While the artist formerly known as Prince is now no longer with us, his legacy, including his trademarks, may stay with us forever. Prince had a long history of interesting interaction with intellectual property, from aggressively battling for copyright enforcement for his and other artist’s musical and video recordings, to legally changing his name in 1993 to the unpronounceable symbol seen above, on which he had already filed for federal trademark registration on an intent-to-use basis, in an attempt to break out of his contract with Warner Brothers.
The following YouTube video clip highlights the creativity, popularity, and magical music of Prince:
Now that Prince Rogers Nelson has passed, all of the copyrights he so actively defended have a known expiration date. Many of Prince’s works, especially his music released prior to his self-production and self-publishing, were works for hire, which are considered to be not only owned, but actually authored by the employer of the artist and not the artist themselves. In the US such entity authored works have a copyright with a set lifespan of 95 years from their creation. While the work for hire copyrights have always had a set date of termination, works considered to be authored by Prince did not. That is until the day of his death on April 21, 2016. With regard to the works considered to be authored by Prince, statutory US copyright law mandates that a copyright having an individual as the author will expire 70 years after the author’s death, or in Prince’s case April 21, 2087. After this expiration the work enters the public domain and anyone may reproduce the work without permission or infringement. However, while many of Prince’s copyrights may expire in 2087 his portfolio of trademarks may, theoretically, continue in perpetuity.
Over the last 28 years Prince, through his company Paisley Park Enterprises, has sought to register, and has registered, a portfolio of US trademarks. For example, mere days after Prince’s death, the US trademark office concluded examination for the word mark “Prince”, US trademark application serial number 86433244, as used in conjunction with apparel in international trademark class 025 and entertainment services including live musical performances in international trademark class 041. Once created, valid trademarks may expire or become abandoned under a number of conditions (the foremost being lack of use in commerce), but if managed properly they may also never expire. This potentially indefinite property right may enable Prince’s legacy to be federally protected long after his other rights have been extinguished.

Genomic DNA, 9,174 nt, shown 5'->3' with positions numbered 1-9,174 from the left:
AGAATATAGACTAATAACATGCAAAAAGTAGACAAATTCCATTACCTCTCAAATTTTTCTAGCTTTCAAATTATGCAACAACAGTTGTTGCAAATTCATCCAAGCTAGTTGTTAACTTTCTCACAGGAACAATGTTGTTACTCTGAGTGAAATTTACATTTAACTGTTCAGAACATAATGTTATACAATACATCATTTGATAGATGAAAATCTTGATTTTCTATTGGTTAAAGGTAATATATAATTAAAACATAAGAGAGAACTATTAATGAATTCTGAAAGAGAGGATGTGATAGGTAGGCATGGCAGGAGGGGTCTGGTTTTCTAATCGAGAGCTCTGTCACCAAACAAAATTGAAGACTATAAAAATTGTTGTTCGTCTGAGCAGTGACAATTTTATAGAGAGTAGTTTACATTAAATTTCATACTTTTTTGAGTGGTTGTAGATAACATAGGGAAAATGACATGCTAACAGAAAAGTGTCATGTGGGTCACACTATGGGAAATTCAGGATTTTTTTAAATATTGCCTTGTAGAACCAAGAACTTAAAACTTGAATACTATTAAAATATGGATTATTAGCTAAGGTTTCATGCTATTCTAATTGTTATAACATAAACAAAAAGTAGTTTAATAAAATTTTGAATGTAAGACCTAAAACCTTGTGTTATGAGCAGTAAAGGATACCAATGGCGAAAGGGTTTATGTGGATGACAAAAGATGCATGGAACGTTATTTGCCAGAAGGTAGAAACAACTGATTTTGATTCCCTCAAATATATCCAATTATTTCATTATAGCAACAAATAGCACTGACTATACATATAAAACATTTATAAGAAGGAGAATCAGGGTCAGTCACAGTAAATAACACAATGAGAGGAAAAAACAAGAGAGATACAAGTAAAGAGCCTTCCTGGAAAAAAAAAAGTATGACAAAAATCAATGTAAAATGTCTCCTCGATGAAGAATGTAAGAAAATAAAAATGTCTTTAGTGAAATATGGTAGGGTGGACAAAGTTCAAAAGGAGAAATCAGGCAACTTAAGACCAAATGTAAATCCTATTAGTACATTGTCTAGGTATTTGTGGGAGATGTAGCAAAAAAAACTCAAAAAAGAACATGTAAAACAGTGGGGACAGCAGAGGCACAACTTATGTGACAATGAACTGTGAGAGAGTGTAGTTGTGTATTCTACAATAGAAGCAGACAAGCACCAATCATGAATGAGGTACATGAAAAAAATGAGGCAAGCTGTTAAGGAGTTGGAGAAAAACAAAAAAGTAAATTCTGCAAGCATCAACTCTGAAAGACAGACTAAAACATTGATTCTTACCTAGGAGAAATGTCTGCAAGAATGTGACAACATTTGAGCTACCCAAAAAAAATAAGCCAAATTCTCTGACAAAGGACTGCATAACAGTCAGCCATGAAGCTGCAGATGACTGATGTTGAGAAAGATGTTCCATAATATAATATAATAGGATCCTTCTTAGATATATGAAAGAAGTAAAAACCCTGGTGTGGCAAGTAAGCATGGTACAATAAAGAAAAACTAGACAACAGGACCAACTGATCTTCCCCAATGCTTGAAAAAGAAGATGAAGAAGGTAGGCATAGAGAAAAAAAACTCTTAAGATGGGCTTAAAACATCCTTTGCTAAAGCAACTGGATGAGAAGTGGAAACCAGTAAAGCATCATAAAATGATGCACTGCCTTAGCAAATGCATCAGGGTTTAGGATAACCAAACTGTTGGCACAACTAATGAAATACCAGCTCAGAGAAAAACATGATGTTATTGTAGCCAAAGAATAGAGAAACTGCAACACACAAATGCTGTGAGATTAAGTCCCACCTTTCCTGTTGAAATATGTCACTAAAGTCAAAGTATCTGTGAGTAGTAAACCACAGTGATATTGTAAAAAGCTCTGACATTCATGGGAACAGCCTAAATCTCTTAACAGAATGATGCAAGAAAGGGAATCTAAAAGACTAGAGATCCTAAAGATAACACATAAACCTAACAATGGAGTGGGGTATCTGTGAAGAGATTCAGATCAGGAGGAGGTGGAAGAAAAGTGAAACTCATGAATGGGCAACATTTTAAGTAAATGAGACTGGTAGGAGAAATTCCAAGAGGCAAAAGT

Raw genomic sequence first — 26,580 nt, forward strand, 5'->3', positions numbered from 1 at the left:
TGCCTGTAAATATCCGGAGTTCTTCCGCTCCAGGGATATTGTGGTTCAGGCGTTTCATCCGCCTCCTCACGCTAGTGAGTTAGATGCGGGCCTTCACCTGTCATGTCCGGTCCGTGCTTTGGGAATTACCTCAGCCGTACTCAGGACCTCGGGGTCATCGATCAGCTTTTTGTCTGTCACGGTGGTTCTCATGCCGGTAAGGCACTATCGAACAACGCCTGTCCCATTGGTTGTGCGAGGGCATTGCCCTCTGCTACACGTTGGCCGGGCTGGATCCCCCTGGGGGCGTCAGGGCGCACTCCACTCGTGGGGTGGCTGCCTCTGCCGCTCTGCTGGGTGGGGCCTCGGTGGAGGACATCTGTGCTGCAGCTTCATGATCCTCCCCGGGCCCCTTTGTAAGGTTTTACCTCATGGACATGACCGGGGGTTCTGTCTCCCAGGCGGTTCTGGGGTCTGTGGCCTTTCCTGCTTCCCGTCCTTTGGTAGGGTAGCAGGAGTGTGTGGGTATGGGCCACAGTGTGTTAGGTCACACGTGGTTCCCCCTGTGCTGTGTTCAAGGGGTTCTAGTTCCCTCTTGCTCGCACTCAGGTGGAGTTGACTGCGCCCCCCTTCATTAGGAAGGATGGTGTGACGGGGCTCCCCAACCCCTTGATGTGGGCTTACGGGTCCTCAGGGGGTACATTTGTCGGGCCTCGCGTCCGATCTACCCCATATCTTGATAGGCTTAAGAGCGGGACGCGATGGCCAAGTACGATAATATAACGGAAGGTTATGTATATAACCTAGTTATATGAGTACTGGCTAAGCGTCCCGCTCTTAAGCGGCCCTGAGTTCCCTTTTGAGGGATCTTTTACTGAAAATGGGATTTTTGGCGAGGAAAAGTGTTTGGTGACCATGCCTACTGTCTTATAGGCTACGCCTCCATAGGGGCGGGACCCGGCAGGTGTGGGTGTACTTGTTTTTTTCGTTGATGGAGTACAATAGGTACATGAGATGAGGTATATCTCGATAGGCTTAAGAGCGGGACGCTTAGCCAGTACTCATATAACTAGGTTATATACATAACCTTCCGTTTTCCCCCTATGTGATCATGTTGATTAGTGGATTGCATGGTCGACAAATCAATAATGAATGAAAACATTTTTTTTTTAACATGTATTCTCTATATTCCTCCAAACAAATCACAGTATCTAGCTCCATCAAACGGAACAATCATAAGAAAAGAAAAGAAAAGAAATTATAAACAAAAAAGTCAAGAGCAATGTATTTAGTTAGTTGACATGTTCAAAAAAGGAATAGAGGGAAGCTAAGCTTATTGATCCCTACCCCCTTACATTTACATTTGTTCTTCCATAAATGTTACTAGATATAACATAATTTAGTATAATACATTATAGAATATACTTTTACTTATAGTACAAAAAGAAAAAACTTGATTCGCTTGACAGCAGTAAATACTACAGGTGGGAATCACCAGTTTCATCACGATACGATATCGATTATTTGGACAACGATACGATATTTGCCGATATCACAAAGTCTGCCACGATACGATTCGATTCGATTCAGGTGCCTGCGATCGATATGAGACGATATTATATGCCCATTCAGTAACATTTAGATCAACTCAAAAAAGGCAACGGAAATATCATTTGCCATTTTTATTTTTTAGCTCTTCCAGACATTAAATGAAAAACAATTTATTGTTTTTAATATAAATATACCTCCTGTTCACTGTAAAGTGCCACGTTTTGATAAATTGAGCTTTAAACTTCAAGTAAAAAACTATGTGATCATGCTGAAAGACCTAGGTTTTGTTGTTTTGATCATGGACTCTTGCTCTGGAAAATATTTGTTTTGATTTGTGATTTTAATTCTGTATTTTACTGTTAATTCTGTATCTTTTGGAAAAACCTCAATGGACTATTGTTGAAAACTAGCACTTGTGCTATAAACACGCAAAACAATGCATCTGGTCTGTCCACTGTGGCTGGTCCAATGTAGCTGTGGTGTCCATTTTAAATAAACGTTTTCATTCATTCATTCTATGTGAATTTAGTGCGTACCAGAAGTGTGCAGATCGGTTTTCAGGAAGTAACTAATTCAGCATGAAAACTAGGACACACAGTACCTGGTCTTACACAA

However, if Paisley Park Enterprises’ past performance is a metric on which to gauge their future diligence in maintaining and curating Prince’s trademark portfolio, this sort of perpetual protection may be in jeopardy. The company has a history of allowing US trademark registrations lapse for no apparent reason. An example of this is in the prosecution and maintenance history of the trademarks for the word “Prince”, which Paisley Park Enterprises has filed for and had register in relation to different goods and services. Each of said marks shows a different attorney and law firm of record, and on at least two of those occasions the registered mark was allowed to go abandoned for failure to meet relatively simple and known filing deadlines.
One thing that is certain is that Prince will be remembered. The fruits of his unique musical genius will continue to entertain fans and generate royalties for decades to come. And while his life has expired, his legacy, including his name, symbol, and trademarks therein, may live forever.